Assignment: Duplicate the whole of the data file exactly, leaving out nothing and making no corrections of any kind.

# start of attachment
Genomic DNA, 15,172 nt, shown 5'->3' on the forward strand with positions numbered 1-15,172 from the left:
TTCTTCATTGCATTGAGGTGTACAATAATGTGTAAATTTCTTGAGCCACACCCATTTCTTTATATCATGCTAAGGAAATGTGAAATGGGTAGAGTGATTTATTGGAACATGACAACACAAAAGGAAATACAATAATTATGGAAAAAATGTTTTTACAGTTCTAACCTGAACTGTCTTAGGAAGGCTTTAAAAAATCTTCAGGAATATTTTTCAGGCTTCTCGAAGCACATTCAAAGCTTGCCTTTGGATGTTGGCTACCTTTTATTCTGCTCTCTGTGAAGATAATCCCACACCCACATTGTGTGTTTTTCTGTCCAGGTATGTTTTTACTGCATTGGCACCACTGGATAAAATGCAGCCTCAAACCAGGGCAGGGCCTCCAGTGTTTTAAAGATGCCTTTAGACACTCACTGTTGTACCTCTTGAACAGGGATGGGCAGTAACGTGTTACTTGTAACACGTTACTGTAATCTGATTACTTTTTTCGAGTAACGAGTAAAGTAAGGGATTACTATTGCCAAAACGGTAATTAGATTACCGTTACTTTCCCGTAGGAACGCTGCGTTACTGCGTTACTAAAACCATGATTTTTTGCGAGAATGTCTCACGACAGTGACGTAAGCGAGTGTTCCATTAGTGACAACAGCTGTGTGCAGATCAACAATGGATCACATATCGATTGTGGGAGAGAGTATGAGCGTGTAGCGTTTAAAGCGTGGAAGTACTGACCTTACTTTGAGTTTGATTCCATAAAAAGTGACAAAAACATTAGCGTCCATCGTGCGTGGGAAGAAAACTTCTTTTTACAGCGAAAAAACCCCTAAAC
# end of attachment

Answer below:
Genomic DNA, 15,172 nt, shown 5'->3' on the forward strand with positions numbered 1-15,172 from the left:
TTCTTCATTGCATTGAGGTGTACAATAATGTGTAAATTTCTTGAGCCACACCCATTTCTTTATATCATGCTAAGGAAATGTGAAATGGGTAGAGTGATTTATTGGAACATGACAACACAAAAGGAAATACAATAATTATGGAAAAAATGTTTTTACAGTTCTAACCTGAACTGTCTTAGGAAGGCTTTAAAAAATCTTCAGGAATATTTTTCAGGCTTCTCGAAGCACATTCAAAGCTTGCCTTTGGATGTTGGCTACCTTTTATTCTGCTCTCTGTGAAGATAATCCCACACCCACATTGTGTGTTTTTCTGTCCAGGTATGTTTTTACTGCATTGGCACCACTGGATAAAATGCAGCCTCAAACCAGGGCAGGGCCTCCAGTGTTTTAAAGATGCCTTTAGACACTCACTGTTGTACCTCTTGAACAGGGATGGGCAGTAACGTGTTACTTGTAACACGTTACTGTAATCTGATTACTTTTTTCGAGTAACGAGTAAAGTAAGGGATTACTATTGCCAAAACGGTAATTAGATTACCGTTACTTTCCCGTAGGAACGCTGCGTTACTGCGTTACTAAAACCATGATTTTTTGCGAGAATGTCTCACGACAGTGACGTAAGCGAGTGTTCCATTAGTGACAACAGCTGTGTGCAGATCAACAATGGATCACATATCGATTGTGGGAGAGAGTATGAGCGTGTAGCGTTTAAAGCGTGGAAGTACTGACCTTACTTTGAGTTTGATTCCATAAAAAGTGACAAAAACATTAGCGTCCATCGTGCGTGGGAAGAAAACTTCTTTTTACAGCGAAAAAACCCCTAAAC